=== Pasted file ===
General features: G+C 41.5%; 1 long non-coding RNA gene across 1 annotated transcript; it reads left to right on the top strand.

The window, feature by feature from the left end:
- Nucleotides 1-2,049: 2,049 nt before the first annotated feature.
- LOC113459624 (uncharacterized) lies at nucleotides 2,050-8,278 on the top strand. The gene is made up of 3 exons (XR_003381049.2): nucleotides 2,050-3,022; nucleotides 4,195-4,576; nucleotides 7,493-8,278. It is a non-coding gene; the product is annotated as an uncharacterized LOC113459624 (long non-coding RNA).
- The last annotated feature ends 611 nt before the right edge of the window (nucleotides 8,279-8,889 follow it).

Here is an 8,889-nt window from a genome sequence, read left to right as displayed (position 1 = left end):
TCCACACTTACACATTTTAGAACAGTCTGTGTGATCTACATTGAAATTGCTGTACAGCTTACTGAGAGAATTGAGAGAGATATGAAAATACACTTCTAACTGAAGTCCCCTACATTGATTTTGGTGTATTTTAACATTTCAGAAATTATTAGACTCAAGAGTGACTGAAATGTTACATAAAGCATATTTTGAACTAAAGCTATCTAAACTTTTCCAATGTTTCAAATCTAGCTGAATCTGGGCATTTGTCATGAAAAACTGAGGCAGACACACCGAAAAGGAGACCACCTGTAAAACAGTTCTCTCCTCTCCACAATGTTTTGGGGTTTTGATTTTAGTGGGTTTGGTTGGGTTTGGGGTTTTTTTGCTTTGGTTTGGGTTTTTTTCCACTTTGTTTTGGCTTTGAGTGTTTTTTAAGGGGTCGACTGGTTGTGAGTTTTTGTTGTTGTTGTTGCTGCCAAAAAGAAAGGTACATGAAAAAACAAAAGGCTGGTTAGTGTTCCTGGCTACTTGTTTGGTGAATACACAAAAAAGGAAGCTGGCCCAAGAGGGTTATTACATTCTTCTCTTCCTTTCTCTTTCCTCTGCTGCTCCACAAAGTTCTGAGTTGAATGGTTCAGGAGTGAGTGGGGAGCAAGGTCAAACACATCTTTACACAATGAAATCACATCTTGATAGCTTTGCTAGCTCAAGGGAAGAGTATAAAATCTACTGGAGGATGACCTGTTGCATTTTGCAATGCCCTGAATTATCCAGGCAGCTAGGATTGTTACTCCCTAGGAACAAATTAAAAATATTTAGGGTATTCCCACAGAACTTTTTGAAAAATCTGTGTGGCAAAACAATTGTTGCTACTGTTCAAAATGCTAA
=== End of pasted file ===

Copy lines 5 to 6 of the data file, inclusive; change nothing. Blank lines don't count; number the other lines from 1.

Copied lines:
- The last annotated feature ends 611 nt before the right edge of the window (nucleotides 8,279-8,889 follow it).

Here is an 8,889-nt window from a genome sequence, read left to right as displayed (position 1 = left end):